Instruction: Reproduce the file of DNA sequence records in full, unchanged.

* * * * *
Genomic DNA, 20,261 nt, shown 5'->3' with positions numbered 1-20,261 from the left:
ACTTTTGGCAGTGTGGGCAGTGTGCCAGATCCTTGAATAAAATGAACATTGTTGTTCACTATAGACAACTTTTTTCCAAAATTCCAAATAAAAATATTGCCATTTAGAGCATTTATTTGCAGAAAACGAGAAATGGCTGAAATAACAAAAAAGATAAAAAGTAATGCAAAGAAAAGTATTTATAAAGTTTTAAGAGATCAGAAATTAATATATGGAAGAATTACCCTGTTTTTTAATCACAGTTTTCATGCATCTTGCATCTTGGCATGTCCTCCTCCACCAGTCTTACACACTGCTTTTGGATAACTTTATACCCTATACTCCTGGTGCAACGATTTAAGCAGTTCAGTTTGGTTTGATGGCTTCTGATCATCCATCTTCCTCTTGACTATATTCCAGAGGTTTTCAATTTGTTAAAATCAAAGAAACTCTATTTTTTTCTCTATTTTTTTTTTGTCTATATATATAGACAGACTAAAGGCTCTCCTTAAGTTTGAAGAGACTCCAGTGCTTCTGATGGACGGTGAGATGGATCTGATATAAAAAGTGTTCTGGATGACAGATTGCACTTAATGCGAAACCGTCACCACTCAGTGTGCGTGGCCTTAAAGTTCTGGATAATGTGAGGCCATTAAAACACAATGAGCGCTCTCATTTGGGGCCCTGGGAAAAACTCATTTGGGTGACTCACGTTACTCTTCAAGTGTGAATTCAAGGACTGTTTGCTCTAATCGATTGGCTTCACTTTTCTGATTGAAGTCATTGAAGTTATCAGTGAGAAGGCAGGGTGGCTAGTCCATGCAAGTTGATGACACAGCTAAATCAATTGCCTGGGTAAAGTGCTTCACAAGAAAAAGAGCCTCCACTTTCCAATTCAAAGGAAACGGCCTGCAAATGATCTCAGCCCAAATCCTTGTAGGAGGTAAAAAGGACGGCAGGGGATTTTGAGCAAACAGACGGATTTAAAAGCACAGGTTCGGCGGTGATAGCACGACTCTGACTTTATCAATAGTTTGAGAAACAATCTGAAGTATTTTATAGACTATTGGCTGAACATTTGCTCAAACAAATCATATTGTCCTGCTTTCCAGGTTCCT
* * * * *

Genomic DNA, 20,261 nt, shown 5'->3' with positions numbered 1-20,261 from the left:
ACTTTTGGCAGTGTGGGCAGTGTGCCAGATCCTTGAATAAAATGAACATTGTTGTTCACTATAGACAACTTTTTTCCAAAATTCCAAATAAAAATATTGCCATTTAGAGCATTTATTTGCAGAAAACGAGAAATGGCTGAAATAACAAAAAAGATAAAAAGTAATGCAAAGAAAAGTATTTATAAAGTTTTAAGAGATCAGAAATTAATATATGGAAGAATTACCCTGTTTTTTAATCACAGTTTTCATGCATCTTGCATCTTGGCATGTCCTCCTCCACCAGTCTTACACACTGCTTTTGGATAACTTTATACCCTATACTCCTGGTGCAACGATTTAAGCAGTTCAGTTTGGTTTGATGGCTTCTGATCATCCATCTTCCTCTTGACTATATTCCAGAGGTTTTCAATTTGTTAAAATCAAAGAAACTCTATTTTTTTCTCTATTTTTTTTTTGTCTATATATATAGACAGACTAAAGGCTCTCCTTAAGTTTGAAGAGACTCCAGTGCTTCTGATGGACGGTGAGATGGATCTGATATAAAAAGTGTTCTGGATGACAGATTGCACTTAATGCGAAACCGTCACCACTCAGTGTGCGTGGCCTTAAAGTTCTGGATAATGTGAGGCCATTAAAACACAATGAGCGCTCTCATTTGGGGCCCTGGGAAAAACTCATTTGGGTGACTCACGTTACTCTTCAAGTGTGAATTCAAGGACTGTTTGCTCTAATCGATTGGCTTCACTTTTCTGATTGAAGTCATTGAAGTTATCAGTGAGAAGGCAGGGTGGCTAGTCCATGCAAGTTGATGACACAGCTAAATCAATTGCCTGGGTAAAGTGCTTCACAAGAAAAAGAGCCTCCACTTTCCAATTCAAAGGAAACGGCCTGCAAATGATCTCAGCCCAAATCCTTGTAGGAGGTAAAAAGGACGGCAGGGGATTTTGAGCAAACAGACGGATTTAAAAGCACAGGTTCGGCGGTGATAGCACGACTCTGACTTTATCAATAGTTTGAGAAACAATCTGAAGTATTTTATAGACTATTGGCTGAACATTTGCTCAAACAAATCATATTGTCCTGCTTTCCAGGTTCCT